Sunday, 23 April 2017

Long Division is the curve of math made human
All the basic condition theatre requires is that fire last night &
those costumes & the human voice & people gathered together.  
Sir Trevor Nunn, Director (Cats, 1981 \ Les Miserables, 1985)

Editor's note : As we will be unable to attend this week's show by Pi Theatre, the following is a redux version of BLR's November 18, 2016 review of the play from its original Gateway Theatre co-production. The principal actors and production team are the same.
N.B. See Addendum #2 at bottom for Peter Dickinson's update about what changes have been made to the script for this Vancouver remount. 

The Pi cast whose interactions form a clever, compelling & chilling Moebius strip of life.

From the footlights : You know the theory of "six degrees of separation". Roughly put, that total strangers who meet anywhere in the world will in short order discover some manner of common connection between them. 

SFU Professor Peter Dickinson's Long Division is analogous. A kind of Moebius strip of human experience -- that half-twisted connected loop you learned in Grade 5 science class -- such is what links the show's seven characters to a single tragic event that pulls them all together and tears them apart at the same time.

As the Pi Theatre Productions promo describes the show, "the three male and four female characters use number theory, geometry and logic to trace their connection to each other and to the moment that changed their lives."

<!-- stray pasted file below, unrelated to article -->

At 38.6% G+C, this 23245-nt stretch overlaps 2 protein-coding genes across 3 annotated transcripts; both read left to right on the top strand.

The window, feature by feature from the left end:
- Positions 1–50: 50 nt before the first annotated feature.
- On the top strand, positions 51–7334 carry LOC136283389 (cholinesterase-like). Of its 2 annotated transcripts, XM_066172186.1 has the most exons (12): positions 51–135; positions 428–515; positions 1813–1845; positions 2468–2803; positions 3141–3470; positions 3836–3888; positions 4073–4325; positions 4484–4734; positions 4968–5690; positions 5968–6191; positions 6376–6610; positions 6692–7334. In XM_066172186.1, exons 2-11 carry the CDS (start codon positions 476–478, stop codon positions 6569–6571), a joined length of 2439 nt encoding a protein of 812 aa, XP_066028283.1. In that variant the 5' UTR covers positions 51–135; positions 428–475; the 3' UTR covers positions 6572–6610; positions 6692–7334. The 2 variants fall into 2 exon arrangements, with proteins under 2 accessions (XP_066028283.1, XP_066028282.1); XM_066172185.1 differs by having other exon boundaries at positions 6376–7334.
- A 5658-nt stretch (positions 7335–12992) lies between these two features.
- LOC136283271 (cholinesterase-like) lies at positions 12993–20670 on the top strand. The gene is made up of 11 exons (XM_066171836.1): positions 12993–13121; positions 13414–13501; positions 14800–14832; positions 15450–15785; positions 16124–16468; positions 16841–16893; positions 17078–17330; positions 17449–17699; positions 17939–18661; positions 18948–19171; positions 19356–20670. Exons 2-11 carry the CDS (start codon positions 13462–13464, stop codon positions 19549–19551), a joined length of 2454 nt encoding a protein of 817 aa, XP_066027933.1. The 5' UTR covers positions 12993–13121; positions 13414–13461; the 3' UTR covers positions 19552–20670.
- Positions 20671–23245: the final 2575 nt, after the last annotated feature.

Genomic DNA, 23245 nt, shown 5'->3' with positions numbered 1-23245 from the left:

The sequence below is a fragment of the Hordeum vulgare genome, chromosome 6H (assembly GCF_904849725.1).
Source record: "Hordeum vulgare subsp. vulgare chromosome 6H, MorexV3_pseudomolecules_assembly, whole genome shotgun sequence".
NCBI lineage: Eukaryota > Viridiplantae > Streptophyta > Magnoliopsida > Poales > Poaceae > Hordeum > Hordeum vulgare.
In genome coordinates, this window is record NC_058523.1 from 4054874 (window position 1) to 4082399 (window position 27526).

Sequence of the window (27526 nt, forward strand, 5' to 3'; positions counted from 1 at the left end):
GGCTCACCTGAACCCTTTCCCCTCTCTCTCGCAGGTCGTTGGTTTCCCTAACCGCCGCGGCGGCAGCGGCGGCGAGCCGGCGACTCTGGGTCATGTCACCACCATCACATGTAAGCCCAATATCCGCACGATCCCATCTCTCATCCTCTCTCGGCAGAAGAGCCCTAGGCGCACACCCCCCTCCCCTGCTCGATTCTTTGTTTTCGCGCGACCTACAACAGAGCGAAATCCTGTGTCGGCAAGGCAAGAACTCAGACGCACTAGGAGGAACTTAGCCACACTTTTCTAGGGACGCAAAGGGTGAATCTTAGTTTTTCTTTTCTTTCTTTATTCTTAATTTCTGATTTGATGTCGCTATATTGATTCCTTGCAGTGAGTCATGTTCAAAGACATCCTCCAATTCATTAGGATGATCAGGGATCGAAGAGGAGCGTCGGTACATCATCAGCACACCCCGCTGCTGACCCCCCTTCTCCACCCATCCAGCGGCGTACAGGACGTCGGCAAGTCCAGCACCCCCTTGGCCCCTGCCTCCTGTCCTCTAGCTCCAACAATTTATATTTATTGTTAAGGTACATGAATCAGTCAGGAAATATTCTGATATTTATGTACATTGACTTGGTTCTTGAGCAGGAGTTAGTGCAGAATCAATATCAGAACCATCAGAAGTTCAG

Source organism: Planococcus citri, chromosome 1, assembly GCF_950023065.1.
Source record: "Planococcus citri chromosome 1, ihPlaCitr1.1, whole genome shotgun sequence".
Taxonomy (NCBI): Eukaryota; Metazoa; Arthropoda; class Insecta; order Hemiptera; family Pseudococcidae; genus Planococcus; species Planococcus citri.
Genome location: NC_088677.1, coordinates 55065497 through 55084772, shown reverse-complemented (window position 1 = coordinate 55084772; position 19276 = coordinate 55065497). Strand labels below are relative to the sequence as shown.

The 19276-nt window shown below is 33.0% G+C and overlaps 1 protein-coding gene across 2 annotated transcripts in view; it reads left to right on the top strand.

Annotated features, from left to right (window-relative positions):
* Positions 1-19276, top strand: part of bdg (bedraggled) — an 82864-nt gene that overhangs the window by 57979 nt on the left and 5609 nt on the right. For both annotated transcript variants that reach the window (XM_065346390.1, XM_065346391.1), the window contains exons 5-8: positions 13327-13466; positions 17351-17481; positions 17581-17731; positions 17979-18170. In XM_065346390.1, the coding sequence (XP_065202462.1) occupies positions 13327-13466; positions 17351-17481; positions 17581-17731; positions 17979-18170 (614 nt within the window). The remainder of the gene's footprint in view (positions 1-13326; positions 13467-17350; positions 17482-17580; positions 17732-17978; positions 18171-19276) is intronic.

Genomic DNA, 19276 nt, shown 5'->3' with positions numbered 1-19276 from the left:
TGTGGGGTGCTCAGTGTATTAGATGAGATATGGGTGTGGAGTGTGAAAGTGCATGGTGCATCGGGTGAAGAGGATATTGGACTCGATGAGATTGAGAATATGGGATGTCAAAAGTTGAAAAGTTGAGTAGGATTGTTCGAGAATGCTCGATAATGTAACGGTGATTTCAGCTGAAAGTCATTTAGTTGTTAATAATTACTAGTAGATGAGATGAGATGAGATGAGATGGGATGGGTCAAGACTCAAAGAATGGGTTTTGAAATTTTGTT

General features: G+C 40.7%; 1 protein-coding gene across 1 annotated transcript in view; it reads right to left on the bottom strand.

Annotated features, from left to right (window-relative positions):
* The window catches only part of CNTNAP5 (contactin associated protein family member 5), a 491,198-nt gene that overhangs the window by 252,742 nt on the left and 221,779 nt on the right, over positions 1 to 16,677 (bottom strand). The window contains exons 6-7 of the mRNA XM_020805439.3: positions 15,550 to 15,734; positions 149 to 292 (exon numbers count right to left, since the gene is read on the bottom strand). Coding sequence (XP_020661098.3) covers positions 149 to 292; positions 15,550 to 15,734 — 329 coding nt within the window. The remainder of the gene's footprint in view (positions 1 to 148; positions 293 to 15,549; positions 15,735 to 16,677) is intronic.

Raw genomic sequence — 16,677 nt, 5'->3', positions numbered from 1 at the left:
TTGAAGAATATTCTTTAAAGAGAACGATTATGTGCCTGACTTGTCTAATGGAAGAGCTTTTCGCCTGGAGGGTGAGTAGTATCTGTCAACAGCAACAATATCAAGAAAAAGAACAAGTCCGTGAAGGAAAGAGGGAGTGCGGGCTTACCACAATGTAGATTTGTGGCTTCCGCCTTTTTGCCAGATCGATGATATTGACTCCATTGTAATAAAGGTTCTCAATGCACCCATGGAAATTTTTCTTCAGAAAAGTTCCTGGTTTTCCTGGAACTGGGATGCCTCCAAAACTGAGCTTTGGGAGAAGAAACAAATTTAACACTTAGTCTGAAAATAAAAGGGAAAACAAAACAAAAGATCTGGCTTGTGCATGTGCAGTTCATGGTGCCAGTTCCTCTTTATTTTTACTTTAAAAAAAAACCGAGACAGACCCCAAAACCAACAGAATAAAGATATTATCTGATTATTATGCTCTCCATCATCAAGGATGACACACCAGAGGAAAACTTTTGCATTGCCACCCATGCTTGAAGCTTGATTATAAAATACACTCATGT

According to Mr. Dickinson's blog, the show involves over 80 converging cues that link the show's sound, lighting, stage activity and video/projections. In addition "there is the fact that movement in Long Division is operating both on the level of traditional theatre blocking and in relation to an additional choreographic score." 

Pi calls the show "a multimedia, physical theatre play about the mathematics of human connection". 

How it's all put together :  Physical theatre relies on the motions of the actors to demonstrate what they're talking about, and what they're also not saying. In the choreography of Lesley Telford, the actors intercross and dissect and bridge one another in rhythmic spiccato marches and jaunts to unmarked spots on a diminutive 15 x 5 meter stage surface. Their gesticulations are often like pinocchio marionettes done in syncopated jerkiness. 

Their actions are semaphores to reflect, I think, the angularity of the serial mathematical propositions being bandied about in the dialogue. Clearly the choreographic debt to Marcel Marceau's famed "art of silence" mime technique is also immense. For the actors, a lifetime of doing party charades would certainly warrant a 1, not a 0, in this binary universe of ours.

Sequentially the actors present their characters' stories through extended monologues while miming and intersecting with the others. Scads of mathematical theories are reviewed or mentioned. Dizzyingly so. Just like Grade 11 discovery math was, is and always will be to many. 

But in linear terms, much of the focus really boils down to the notion of probability. The "point" of play is perhaps best expressed by the character Lucy who speaks for millions of Canadians when she talks of our national lottery ticket mania : "It's a mix of risk and certainty," she says, "the fulfilling of expectations : even when you know what's going to happen, you're still surprised. It's never about beating the odds, it's about not succumbing to them" she says to end Act 1. 

What the show bring to the stage :  This script is ingenious, no question. A brainiac romp more different by far than any of the other 170-odd plays I've seen the past four years. The descriptors noted above in the Pi promotional notes are accurate. 

A humanities student mostly, I nevertheless had two favourite alt-subjects in high school : geometry and physics. Geometry for its postulates and theorems so like philosophy. Physics for its mix of space, time and energy -- also akin to philosophy.